Immigration and visas crop up during Guyana consul’s visitPOSTED: 06/11/12 1:10 PM
St. Maarten / By Torana Granston- More than 200 Guyanese nationals applied for Caricom machine readable passports during the three day visit of Guyana’s Honorary Consul to Antigua & Barbuda, Robert E. Reis, to St. Maarten this past weekend. Reis left the Sonesta Great Bay Beach Resort on Sunday destined for Antigua with official documents in tow for the processing of passports, birth certificates and marriage certificates.
“The response was good. There were folks who wanted to do passport processing but didn’t have the necessary documentation, so they were advised of what they would need in time for my next visit.”
That next visit that Reis speaks of is expected to be within three months now that he has been officially appointed by the Guyanese government to provide consular services here. In early May Guyana and St. Maarten exchanged diplomatic notes giving Reis the go ahead to officially solidify his position here after eight years of travelling between Antigua and St. Maarten. Based on St. Maarten’s acceptance of his credentials he will be allowed to provide services up to December 31, 2012 in the initial stages.
“Since I started coming here in 2004 it was kind of a loose arrangement. I informed the then Lt. Governor that while I was not accredited for St. Maarten I would still come over from time to time. That has now changed. This formalization of the relationship has now taken some of the confusion out of the issue, so that Guyanese now know that the person who they are to deal with, will be myself,” Reis said.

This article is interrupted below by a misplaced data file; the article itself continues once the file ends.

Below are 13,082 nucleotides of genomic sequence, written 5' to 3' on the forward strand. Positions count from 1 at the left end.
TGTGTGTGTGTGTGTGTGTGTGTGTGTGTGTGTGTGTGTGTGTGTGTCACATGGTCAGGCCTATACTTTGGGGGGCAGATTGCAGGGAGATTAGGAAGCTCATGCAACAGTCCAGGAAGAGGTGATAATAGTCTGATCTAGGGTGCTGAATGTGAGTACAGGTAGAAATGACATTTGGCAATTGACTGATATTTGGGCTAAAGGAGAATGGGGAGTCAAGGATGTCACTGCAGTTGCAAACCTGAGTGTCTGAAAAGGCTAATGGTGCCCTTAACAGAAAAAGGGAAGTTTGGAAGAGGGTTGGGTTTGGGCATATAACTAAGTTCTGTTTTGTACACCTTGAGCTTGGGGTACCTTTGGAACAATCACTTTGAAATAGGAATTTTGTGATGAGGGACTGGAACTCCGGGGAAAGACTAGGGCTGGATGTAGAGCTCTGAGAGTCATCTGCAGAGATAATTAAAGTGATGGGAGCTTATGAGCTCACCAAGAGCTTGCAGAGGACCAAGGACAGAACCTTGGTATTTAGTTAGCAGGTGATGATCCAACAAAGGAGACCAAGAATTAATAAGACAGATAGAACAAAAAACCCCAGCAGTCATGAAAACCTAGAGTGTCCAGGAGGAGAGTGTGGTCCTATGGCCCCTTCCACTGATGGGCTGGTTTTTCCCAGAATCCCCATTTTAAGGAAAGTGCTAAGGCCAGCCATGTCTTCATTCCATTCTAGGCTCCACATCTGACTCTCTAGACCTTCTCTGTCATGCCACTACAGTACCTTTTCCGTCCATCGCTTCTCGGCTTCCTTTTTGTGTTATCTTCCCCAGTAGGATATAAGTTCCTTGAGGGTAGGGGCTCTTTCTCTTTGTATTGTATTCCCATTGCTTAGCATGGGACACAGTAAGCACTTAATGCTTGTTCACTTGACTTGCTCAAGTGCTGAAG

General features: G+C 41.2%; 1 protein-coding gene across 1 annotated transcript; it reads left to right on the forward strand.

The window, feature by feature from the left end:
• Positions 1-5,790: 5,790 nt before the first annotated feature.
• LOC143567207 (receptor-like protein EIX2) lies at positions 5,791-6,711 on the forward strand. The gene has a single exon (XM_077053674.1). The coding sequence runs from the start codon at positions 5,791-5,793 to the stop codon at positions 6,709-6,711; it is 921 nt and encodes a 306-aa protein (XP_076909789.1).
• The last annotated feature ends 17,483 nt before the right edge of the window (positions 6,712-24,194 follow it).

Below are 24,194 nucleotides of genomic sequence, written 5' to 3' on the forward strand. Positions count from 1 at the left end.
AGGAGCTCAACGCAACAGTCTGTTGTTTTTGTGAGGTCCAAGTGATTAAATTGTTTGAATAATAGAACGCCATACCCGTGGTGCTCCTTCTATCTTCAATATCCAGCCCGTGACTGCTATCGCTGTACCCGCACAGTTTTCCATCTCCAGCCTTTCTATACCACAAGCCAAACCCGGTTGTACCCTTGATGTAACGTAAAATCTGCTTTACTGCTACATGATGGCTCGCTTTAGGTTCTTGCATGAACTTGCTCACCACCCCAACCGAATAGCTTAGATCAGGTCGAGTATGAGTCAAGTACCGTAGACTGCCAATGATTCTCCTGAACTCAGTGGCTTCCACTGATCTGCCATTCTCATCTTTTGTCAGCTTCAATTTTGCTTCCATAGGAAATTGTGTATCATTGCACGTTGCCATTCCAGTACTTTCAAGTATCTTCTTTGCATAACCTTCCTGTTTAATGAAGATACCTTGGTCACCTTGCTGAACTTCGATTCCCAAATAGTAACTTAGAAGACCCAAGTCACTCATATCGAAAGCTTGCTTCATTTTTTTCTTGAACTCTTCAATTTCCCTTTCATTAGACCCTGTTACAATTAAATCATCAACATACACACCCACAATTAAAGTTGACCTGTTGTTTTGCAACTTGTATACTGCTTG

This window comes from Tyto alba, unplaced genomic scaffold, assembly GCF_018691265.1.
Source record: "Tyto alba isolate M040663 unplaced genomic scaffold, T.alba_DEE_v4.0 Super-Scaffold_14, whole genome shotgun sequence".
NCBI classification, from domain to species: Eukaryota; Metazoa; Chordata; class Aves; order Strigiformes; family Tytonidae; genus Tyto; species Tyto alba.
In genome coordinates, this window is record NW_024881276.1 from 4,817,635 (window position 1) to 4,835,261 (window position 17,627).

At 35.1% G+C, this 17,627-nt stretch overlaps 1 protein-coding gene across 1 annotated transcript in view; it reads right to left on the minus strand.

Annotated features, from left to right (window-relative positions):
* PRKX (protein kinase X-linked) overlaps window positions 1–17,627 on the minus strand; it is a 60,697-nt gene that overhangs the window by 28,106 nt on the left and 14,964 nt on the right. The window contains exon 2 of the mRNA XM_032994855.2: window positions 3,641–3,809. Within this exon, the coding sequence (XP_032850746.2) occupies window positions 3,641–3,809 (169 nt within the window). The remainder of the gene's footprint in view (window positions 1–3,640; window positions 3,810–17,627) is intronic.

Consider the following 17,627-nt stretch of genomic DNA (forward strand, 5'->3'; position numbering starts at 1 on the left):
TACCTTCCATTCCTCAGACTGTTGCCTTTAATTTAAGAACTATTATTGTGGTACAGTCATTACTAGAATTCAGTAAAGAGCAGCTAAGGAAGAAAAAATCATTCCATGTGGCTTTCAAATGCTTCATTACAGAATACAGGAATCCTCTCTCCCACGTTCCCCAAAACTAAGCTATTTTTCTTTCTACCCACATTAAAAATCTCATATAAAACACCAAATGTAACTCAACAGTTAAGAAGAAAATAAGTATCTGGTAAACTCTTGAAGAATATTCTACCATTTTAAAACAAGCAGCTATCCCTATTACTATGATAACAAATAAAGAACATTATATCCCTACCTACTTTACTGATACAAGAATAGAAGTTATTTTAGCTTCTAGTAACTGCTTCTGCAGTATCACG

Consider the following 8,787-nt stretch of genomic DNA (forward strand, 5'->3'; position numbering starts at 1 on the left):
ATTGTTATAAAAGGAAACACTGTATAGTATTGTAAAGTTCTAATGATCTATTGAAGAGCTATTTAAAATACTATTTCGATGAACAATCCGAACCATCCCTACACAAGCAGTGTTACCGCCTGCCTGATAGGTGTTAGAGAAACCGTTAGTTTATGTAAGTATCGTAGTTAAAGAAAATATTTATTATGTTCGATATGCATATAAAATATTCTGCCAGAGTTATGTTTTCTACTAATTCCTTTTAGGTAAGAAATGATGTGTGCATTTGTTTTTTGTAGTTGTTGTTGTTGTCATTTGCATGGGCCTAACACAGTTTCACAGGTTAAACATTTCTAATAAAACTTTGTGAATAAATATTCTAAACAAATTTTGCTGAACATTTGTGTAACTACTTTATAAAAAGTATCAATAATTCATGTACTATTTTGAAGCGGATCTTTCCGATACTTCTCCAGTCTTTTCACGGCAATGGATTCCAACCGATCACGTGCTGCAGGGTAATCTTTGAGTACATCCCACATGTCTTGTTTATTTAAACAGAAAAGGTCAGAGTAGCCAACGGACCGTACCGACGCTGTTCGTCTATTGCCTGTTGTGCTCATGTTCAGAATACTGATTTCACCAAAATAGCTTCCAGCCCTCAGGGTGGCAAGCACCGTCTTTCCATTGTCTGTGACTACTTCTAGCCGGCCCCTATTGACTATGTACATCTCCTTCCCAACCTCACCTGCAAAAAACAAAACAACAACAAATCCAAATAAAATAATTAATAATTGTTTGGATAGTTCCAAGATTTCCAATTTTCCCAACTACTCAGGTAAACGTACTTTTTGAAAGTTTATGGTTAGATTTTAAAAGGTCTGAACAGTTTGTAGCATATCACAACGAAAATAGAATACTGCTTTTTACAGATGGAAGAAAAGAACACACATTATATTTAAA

The honorary consul paid a courtesy call on Prime Minister Sarah Wescot-Williams on Thursday for the first of what he foresees will be fruitful meetings. One of the concerns Reis raised with the prime minister was the possibility of granting a visa waiver to Guyanese nationals who are legally residing in neighboring islands and are desirous of entering St. Maarten to do shopping. Reis said that though the suggestion was made in an informal manner, he would be pursuing it with Guyana’s Secretary General for the Ministry of Foreign Affairs, Ambassador Elizabeth Harper. He was quick to point out however that only persons who have established ties in their adopted country ought to be considered for the visa waiver. Currently, all Guyanese nationals who do not possess a multiple entry United States visa are required to apply for a visitor’s visa before entering St. Maarten on leisure.
“There is an economic benefit for St. Maarten as well since persons will just be coming here for two days or so to shop. I spoke with Guyanese in Tortola and Antigua and they all complained about the same thing; that it was a long, cumbersome process to apply for a St. Maarten visa for just a two day visit when some of them are permanent residents elsewhere.”
A release from the prime minister’s press office states that parties also discussed strengthening relations between the countries and their respective roles in the region.